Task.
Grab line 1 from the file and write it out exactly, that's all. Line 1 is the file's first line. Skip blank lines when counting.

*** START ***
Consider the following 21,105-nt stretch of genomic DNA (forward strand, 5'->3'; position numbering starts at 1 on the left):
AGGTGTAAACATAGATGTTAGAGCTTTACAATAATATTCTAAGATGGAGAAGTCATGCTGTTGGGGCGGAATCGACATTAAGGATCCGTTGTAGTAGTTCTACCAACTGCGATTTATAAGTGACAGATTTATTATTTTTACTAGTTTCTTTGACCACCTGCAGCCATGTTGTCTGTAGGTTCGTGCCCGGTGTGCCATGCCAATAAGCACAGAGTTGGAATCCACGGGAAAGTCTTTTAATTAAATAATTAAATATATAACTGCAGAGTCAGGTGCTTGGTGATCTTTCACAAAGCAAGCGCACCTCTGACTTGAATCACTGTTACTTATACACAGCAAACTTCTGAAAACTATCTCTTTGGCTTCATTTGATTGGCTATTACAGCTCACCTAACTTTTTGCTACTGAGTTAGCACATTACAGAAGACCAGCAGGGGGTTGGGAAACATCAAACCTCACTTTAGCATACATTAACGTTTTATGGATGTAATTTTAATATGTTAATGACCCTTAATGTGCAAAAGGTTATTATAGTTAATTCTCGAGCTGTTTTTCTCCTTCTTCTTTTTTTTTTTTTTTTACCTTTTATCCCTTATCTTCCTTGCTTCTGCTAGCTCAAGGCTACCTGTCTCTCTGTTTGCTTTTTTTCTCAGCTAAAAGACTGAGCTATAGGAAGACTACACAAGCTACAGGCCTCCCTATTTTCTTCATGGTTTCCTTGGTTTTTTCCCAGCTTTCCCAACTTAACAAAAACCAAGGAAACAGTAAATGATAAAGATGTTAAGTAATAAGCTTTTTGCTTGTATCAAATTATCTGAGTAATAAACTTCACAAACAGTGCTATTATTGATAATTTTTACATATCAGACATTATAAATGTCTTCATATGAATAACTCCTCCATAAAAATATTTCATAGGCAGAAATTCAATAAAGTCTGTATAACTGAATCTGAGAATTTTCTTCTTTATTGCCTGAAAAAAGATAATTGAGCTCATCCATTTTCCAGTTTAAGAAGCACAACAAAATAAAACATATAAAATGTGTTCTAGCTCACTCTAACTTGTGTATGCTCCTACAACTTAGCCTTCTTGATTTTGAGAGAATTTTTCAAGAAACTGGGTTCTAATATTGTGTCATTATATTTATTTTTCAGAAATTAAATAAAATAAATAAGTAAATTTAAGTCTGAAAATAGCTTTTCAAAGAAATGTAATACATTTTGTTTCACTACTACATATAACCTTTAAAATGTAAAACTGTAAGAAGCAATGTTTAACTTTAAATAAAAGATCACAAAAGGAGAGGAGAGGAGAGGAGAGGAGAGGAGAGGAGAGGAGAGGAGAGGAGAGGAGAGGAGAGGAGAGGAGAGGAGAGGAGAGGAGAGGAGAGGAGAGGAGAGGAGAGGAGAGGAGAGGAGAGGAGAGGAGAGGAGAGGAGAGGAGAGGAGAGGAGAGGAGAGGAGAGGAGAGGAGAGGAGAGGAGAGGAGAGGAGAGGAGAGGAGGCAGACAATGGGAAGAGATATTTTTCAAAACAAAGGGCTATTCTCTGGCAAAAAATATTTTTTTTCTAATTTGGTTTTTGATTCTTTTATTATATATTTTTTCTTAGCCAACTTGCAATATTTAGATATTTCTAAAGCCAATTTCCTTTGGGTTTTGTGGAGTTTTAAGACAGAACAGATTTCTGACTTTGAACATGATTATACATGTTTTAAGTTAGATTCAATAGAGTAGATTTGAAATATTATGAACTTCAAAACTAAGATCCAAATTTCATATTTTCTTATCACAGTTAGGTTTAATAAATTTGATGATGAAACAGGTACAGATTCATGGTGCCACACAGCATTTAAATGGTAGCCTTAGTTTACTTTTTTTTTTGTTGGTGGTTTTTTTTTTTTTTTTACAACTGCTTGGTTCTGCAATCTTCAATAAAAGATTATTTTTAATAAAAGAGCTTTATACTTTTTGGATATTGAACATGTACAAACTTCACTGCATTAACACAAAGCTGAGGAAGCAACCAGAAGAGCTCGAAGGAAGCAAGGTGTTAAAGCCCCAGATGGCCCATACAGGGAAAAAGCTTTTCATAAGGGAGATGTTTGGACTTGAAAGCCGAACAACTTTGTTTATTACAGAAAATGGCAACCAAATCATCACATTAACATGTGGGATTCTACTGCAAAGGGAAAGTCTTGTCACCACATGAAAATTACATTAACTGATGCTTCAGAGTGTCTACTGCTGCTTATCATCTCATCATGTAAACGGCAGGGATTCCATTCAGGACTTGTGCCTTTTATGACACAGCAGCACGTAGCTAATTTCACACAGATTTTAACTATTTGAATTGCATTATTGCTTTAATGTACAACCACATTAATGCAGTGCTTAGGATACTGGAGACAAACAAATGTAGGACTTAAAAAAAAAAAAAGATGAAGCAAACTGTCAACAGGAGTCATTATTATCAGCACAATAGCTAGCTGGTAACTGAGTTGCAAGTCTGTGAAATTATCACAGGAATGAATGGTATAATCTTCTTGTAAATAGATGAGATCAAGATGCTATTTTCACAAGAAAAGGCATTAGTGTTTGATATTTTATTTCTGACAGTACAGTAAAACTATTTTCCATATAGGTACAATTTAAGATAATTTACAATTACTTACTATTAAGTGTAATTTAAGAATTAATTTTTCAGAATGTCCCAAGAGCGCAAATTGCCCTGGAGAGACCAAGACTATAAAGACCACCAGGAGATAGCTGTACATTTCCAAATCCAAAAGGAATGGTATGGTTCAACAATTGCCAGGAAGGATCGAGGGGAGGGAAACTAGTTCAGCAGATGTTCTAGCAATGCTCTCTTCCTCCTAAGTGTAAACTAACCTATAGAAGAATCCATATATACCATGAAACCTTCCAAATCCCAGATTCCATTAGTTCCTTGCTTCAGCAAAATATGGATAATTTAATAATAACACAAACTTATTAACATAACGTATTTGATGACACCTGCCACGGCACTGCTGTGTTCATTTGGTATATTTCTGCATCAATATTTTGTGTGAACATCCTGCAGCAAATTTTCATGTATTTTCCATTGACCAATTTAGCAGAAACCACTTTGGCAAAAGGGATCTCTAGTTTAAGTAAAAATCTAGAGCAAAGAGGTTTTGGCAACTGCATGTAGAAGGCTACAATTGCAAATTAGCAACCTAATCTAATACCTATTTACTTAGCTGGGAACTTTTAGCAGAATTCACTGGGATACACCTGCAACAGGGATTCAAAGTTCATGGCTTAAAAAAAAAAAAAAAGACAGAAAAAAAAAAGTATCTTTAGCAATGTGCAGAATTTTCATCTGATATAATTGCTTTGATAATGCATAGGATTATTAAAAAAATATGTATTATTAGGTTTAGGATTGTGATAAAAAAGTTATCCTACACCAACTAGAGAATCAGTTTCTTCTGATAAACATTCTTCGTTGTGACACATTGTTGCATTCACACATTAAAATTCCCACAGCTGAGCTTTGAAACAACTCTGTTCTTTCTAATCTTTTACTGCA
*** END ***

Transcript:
Consider the following 21,105-nt stretch of genomic DNA (forward strand, 5'->3'; position numbering starts at 1 on the left):